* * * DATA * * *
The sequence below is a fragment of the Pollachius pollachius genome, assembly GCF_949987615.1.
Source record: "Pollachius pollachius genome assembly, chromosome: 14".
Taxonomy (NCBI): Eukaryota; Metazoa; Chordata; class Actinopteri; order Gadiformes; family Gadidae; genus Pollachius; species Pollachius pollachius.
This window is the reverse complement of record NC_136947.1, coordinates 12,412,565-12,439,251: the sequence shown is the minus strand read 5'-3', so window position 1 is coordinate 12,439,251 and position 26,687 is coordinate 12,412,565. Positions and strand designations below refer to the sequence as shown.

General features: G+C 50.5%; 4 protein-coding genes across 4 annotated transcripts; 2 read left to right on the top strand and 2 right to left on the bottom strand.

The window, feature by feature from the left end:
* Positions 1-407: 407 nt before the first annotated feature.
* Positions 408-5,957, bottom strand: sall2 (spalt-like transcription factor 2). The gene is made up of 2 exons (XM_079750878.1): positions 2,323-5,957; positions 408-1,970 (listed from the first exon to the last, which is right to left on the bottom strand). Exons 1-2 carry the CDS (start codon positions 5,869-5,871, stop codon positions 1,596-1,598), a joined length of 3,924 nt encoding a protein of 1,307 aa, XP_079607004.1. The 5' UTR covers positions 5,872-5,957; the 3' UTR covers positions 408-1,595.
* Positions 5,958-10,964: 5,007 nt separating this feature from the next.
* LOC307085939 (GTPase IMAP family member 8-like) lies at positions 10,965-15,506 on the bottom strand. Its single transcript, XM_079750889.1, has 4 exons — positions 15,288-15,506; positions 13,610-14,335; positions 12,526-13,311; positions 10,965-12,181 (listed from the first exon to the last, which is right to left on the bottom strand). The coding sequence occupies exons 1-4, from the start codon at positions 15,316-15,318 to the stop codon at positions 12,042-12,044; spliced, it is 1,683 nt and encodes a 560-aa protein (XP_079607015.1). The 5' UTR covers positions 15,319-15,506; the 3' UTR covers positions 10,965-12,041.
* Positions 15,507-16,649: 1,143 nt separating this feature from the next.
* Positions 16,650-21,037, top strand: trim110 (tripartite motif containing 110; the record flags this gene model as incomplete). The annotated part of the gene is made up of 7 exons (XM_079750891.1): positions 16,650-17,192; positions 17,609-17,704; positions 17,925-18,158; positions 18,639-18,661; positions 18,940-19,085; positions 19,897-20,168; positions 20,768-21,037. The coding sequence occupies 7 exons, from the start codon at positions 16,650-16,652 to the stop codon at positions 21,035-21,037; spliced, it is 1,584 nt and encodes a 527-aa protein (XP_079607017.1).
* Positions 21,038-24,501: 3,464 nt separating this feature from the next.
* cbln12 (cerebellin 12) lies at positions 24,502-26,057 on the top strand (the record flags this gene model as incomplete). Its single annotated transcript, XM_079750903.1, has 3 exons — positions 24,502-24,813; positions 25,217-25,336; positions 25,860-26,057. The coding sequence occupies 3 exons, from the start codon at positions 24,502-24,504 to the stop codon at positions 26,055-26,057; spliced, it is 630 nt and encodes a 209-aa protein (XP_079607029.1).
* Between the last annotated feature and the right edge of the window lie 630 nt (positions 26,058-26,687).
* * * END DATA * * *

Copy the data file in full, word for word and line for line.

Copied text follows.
The sequence below is a fragment of the Pollachius pollachius genome, assembly GCF_949987615.1.
Source record: "Pollachius pollachius genome assembly, chromosome: 14".
Taxonomy (NCBI): Eukaryota; Metazoa; Chordata; class Actinopteri; order Gadiformes; family Gadidae; genus Pollachius; species Pollachius pollachius.
This window is the reverse complement of record NC_136947.1, coordinates 12,412,565-12,439,251: the sequence shown is the minus strand read 5'-3', so window position 1 is coordinate 12,439,251 and position 26,687 is coordinate 12,412,565. Positions and strand designations below refer to the sequence as shown.

General features: G+C 50.5%; 4 protein-coding genes across 4 annotated transcripts; 2 read left to right on the top strand and 2 right to left on the bottom strand.

The window, feature by feature from the left end:
* Positions 1-407: 407 nt before the first annotated feature.
* Positions 408-5,957, bottom strand: sall2 (spalt-like transcription factor 2). The gene is made up of 2 exons (XM_079750878.1): positions 2,323-5,957; positions 408-1,970 (listed from the first exon to the last, which is right to left on the bottom strand). Exons 1-2 carry the CDS (start codon positions 5,869-5,871, stop codon positions 1,596-1,598), a joined length of 3,924 nt encoding a protein of 1,307 aa, XP_079607004.1. The 5' UTR covers positions 5,872-5,957; the 3' UTR covers positions 408-1,595.
* Positions 5,958-10,964: 5,007 nt separating this feature from the next.
* LOC307085939 (GTPase IMAP family member 8-like) lies at positions 10,965-15,506 on the bottom strand. Its single transcript, XM_079750889.1, has 4 exons — positions 15,288-15,506; positions 13,610-14,335; positions 12,526-13,311; positions 10,965-12,181 (listed from the first exon to the last, which is right to left on the bottom strand). The coding sequence occupies exons 1-4, from the start codon at positions 15,316-15,318 to the stop codon at positions 12,042-12,044; spliced, it is 1,683 nt and encodes a 560-aa protein (XP_079607015.1). The 5' UTR covers positions 15,319-15,506; the 3' UTR covers positions 10,965-12,041.
* Positions 15,507-16,649: 1,143 nt separating this feature from the next.
* Positions 16,650-21,037, top strand: trim110 (tripartite motif containing 110; the record flags this gene model as incomplete). The annotated part of the gene is made up of 7 exons (XM_079750891.1): positions 16,650-17,192; positions 17,609-17,704; positions 17,925-18,158; positions 18,639-18,661; positions 18,940-19,085; positions 19,897-20,168; positions 20,768-21,037. The coding sequence occupies 7 exons, from the start codon at positions 16,650-16,652 to the stop codon at positions 21,035-21,037; spliced, it is 1,584 nt and encodes a 527-aa protein (XP_079607017.1).
* Positions 21,038-24,501: 3,464 nt separating this feature from the next.
* cbln12 (cerebellin 12) lies at positions 24,502-26,057 on the top strand (the record flags this gene model as incomplete). Its single annotated transcript, XM_079750903.1, has 3 exons — positions 24,502-24,813; positions 25,217-25,336; positions 25,860-26,057. The coding sequence occupies 3 exons, from the start codon at positions 24,502-24,504 to the stop codon at positions 26,055-26,057; spliced, it is 630 nt and encodes a 209-aa protein (XP_079607029.1).
* Between the last annotated feature and the right edge of the window lie 630 nt (positions 26,058-26,687).